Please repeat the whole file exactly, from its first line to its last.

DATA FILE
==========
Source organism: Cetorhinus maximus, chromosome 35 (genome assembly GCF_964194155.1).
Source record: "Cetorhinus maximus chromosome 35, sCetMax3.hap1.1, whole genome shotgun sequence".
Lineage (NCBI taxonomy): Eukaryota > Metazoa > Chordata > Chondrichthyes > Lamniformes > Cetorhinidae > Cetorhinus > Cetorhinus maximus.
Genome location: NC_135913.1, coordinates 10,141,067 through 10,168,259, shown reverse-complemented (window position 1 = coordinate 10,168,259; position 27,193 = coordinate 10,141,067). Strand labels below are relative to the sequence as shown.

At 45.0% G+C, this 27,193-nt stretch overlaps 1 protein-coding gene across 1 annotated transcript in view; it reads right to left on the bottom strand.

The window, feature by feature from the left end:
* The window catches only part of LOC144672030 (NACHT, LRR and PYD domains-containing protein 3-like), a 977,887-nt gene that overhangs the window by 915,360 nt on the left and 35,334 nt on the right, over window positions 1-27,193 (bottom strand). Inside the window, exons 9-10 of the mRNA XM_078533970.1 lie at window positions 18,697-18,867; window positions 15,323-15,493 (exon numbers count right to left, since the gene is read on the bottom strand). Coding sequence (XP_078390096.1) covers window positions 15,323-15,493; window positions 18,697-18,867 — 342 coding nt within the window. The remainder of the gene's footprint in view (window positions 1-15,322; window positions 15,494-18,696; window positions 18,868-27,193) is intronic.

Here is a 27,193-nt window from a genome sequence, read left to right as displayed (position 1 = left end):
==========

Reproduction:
Source organism: Cetorhinus maximus, chromosome 35 (genome assembly GCF_964194155.1).
Source record: "Cetorhinus maximus chromosome 35, sCetMax3.hap1.1, whole genome shotgun sequence".
Lineage (NCBI taxonomy): Eukaryota > Metazoa > Chordata > Chondrichthyes > Lamniformes > Cetorhinidae > Cetorhinus > Cetorhinus maximus.
Genome location: NC_135913.1, coordinates 10,141,067 through 10,168,259, shown reverse-complemented (window position 1 = coordinate 10,168,259; position 27,193 = coordinate 10,141,067). Strand labels below are relative to the sequence as shown.

At 45.0% G+C, this 27,193-nt stretch overlaps 1 protein-coding gene across 1 annotated transcript in view; it reads right to left on the bottom strand.

The window, feature by feature from the left end:
* The window catches only part of LOC144672030 (NACHT, LRR and PYD domains-containing protein 3-like), a 977,887-nt gene that overhangs the window by 915,360 nt on the left and 35,334 nt on the right, over window positions 1-27,193 (bottom strand). Inside the window, exons 9-10 of the mRNA XM_078533970.1 lie at window positions 18,697-18,867; window positions 15,323-15,493 (exon numbers count right to left, since the gene is read on the bottom strand). Coding sequence (XP_078390096.1) covers window positions 15,323-15,493; window positions 18,697-18,867 — 342 coding nt within the window. The remainder of the gene's footprint in view (window positions 1-15,322; window positions 15,494-18,696; window positions 18,868-27,193) is intronic.

Here is a 27,193-nt window from a genome sequence, read left to right as displayed (position 1 = left end):